Joint news release
The DNA from a steppe bison fossil discovered in the Ch’ijee Bluff on Vuntut Gwitchin Settlement Land has played a central role in determining when the large ice age mammal first arrived in North America and its subsequent evolution on the continent.
The 130,000 year old fossil was found in 2006 and is the oldest reliably dated bison in North America. Prior to this discovery, scientists had little reliable information on when bison first migrated eastward across Beringia to North America.
When it was first discovered, DNA could not be extracted from the fossil. Advances in science have meant that DNA can now be taken and compared with genomes from other bison fossils from Siberia and North America. Using these comparisons, researchers constructed an age-calibrated genealogy that sheds new light on the bison’s North American invasion and evolution.
The bison fossil is part of the Vuntut Gwitchin First Nation collection and is housed in the Arctic Research Facility in Old Crow.
“Old Crow has a rich and fascinating ice age heritage and the fossils found in the area continue to bring new insights into the territory’s ancient past. Yukon government is pleased to work with the Vuntut Gwitchin First Nation to discover and preserve these unique and invaluable traces of a long-ago world.”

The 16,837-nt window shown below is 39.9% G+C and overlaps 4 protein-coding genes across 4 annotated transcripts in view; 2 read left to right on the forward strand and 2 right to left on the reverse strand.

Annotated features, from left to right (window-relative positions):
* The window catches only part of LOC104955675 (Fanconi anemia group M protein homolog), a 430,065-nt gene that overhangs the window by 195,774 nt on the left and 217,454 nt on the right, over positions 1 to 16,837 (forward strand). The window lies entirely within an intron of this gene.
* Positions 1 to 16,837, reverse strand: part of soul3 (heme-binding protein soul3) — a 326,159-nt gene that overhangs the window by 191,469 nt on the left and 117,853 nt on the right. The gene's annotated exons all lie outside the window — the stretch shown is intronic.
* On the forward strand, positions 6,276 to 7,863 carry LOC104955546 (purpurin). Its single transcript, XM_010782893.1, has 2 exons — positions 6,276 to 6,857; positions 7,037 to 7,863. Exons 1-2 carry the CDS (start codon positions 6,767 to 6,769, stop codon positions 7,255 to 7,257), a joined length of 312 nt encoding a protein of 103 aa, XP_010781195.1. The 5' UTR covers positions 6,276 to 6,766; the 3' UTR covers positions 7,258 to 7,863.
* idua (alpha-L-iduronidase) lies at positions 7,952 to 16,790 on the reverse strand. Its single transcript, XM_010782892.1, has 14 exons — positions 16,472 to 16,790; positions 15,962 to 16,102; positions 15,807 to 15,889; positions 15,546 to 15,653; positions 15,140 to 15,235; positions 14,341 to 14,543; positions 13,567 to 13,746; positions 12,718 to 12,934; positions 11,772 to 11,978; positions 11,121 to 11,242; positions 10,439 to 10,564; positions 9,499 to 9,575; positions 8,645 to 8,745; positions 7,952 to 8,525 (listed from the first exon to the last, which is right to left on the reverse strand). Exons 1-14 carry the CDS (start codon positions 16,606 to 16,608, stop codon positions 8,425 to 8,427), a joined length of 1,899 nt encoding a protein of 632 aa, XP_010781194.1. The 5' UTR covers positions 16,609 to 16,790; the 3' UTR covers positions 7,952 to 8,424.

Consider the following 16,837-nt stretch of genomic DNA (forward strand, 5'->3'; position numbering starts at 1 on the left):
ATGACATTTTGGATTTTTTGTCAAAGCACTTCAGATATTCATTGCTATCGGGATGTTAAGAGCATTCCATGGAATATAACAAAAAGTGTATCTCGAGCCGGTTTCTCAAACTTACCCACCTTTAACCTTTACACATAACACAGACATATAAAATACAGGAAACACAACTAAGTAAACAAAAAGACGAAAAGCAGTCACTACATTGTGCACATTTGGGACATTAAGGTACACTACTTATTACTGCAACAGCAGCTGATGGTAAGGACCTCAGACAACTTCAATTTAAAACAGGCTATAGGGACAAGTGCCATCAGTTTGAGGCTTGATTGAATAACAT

–Minister of Tourism and Culture Jeanie Dendys
“Vuntut Gwitchin have ancient stories about co-existing with giant animals in the Old Crow area for millennia. This significant steppe bison research is the result of our positive long-term working relationship with researchers and community members.”
–Vuntut Gwitchin First Nation Chief Bruce Charlie
- The bluffs and banks along the Old Crow River are the richest sources of ice age fossils in North America.
- Scientists estimate that over 80 per cent of the ice age mammal fossils in Yukon belong to steppe bison. This species survived through the major extinction event at the end of the ice age and small populations persisted in Yukon until as recently as 400 years ago.
- The new findings are the subject of an article entitled New fossil and genomic evidence constrains the timing of bison arrival in North America which was recently published in Proceedings of the National Academy of Sciences, a prominent science journal. The authors are University of Alberta’s Duane Froese and others, including Yukon government palaeontologists.
Communications, Tourism and Culture
Director of Natural Resources, Vuntut Gwitchin First Nation
867-966-3261 ext. 257